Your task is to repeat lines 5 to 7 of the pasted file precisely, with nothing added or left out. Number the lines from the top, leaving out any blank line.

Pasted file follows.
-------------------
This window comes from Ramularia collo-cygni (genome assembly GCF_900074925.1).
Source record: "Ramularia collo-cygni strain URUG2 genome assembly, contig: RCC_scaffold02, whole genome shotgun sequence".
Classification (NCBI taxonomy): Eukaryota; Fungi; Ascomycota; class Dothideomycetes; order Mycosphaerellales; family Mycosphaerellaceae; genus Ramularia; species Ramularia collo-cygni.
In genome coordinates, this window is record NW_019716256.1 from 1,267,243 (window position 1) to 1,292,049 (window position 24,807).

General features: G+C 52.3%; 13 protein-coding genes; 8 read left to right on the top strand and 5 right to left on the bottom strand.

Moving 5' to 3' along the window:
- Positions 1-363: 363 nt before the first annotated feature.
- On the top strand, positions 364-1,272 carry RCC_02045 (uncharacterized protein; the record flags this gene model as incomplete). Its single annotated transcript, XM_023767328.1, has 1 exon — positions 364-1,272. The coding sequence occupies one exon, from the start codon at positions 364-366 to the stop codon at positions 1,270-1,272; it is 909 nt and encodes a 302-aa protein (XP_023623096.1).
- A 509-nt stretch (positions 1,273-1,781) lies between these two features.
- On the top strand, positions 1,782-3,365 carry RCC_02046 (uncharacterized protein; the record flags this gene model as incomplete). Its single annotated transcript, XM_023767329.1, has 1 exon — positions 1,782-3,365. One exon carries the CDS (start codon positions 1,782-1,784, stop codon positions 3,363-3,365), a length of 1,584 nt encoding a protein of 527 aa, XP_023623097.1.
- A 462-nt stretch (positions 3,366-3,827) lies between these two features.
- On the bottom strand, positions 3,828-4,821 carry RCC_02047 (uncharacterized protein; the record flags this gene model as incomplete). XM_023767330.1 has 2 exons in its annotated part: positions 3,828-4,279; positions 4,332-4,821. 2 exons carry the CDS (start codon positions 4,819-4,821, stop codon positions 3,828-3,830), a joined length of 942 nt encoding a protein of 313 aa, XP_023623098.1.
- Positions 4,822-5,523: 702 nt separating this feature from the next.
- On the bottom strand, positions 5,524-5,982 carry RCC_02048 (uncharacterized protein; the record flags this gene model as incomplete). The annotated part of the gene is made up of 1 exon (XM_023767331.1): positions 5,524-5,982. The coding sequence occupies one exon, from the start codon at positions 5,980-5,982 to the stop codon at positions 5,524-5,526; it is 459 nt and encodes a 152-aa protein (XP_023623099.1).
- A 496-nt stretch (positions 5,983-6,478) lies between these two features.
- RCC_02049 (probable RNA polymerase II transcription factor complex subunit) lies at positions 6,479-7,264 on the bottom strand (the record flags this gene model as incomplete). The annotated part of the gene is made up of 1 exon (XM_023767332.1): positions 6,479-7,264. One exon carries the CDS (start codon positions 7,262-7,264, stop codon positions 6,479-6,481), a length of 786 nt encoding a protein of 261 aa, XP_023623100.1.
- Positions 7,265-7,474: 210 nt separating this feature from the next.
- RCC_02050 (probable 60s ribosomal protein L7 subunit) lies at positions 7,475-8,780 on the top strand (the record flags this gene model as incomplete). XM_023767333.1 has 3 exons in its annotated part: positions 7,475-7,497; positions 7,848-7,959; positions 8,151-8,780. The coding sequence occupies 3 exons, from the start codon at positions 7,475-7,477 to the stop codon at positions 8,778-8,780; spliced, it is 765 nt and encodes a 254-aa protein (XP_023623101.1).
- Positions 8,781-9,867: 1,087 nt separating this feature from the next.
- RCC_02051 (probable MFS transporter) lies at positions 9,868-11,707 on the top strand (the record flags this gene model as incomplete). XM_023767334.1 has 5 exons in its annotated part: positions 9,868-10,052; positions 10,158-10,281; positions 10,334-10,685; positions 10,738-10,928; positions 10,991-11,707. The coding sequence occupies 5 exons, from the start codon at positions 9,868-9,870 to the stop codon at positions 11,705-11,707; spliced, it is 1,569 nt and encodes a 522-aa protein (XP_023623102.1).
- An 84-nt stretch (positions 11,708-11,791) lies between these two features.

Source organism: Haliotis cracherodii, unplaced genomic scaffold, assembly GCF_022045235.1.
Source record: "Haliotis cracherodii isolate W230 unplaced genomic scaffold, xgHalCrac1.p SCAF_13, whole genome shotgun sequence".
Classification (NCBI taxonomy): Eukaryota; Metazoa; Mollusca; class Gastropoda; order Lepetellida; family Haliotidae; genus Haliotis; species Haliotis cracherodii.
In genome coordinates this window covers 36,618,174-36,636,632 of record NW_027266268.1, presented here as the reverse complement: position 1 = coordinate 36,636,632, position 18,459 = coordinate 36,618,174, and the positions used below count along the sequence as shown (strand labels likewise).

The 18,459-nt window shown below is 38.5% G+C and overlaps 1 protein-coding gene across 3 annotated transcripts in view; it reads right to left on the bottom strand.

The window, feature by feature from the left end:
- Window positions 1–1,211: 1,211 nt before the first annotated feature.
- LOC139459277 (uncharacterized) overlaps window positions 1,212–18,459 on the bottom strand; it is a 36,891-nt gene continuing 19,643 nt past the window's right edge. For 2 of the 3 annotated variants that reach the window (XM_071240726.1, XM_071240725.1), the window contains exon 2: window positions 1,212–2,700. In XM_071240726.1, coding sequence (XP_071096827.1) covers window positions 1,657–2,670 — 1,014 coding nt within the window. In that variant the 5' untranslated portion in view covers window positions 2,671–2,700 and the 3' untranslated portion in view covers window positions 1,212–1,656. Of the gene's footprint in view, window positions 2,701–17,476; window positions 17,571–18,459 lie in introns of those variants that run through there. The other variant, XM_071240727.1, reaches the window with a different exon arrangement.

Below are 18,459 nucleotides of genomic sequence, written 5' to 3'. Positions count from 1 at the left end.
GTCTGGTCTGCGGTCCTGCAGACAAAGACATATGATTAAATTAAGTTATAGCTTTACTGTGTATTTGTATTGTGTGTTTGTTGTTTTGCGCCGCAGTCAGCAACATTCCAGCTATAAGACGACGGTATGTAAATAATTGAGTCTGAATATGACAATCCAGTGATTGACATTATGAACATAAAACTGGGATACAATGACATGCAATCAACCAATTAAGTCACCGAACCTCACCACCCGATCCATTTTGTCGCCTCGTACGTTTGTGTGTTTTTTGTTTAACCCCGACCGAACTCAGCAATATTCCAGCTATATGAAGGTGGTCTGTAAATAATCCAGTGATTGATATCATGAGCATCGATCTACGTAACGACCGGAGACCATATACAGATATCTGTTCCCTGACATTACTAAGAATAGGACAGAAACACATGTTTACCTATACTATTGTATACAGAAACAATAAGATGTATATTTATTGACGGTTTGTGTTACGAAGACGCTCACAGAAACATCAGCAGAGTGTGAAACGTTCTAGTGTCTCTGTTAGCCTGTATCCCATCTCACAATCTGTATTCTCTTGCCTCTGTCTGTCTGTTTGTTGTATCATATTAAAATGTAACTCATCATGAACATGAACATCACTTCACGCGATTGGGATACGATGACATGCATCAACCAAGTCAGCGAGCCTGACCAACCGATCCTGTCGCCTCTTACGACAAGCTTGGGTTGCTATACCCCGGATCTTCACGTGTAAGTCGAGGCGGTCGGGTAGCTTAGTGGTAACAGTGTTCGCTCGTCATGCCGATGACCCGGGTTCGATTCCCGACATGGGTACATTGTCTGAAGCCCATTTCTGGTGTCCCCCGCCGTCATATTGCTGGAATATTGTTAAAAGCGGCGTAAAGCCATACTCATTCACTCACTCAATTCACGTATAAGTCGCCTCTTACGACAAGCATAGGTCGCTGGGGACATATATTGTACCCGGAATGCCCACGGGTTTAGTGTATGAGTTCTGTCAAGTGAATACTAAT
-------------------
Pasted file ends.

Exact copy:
General features: G+C 52.3%; 13 protein-coding genes; 8 read left to right on the top strand and 5 right to left on the bottom strand.

Moving 5' to 3' along the window:
- Positions 1-363: 363 nt before the first annotated feature.